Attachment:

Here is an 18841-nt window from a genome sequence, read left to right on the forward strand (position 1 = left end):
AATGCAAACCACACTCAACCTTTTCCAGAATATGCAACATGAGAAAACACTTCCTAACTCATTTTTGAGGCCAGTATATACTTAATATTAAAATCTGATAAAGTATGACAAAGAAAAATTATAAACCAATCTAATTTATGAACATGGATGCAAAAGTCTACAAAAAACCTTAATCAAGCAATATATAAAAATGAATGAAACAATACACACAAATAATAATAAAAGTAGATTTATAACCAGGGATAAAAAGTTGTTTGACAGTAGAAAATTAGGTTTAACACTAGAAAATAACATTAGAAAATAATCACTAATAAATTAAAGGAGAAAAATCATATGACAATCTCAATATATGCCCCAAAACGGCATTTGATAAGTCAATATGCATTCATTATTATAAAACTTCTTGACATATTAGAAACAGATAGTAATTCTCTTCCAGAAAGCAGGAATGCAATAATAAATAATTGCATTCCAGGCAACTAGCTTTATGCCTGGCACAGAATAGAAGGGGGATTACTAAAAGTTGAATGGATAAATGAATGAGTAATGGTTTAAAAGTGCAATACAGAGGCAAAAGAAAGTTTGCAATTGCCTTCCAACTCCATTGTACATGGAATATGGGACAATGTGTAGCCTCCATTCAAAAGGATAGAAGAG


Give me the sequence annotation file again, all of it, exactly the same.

Here is an 18841-nt window from a genome sequence, read left to right on the forward strand (position 1 = left end):
AATGCAAACCACACTCAACCTTTTCCAGAATATGCAACATGAGAAAACACTTCCTAACTCATTTTTGAGGCCAGTATATACTTAATATTAAAATCTGATAAAGTATGACAAAGAAAAATTATAAACCAATCTAATTTATGAACATGGATGCAAAAGTCTACAAAAAACCTTAATCAAGCAATATATAAAAATGAATGAAACAATACACACAAATAATAATAAAAGTAGATTTATAACCAGGGATAAAAAGTTGTTTGACAGTAGAAAATTAGGTTTAACACTAGAAAATAACATTAGAAAATAATCACTAATAAATTAAAGGAGAAAAATCATATGACAATCTCAATATATGCCCCAAAACGGCATTTGATAAGTCAATATGCATTCATTATTATAAAACTTCTTGACATATTAGAAACAGATAGTAATTCTCTTCCAGAAAGCAGGAATGCAATAATAAATAATTGCATTCCAGGCAACTAGCTTTATGCCTGGCACAGAATAGAAGGGGGATTACTAAAAGTTGAATGGATAAATGAATGAGTAATGGTTTAAAAGTGCAATACAGAGGCAAAAGAAAGTTTGCAATTGCCTTCCAACTCCATTGTACATGGAATATGGGACAATGTGTAGCCTCCATTCAAAAGGATAGAAGAG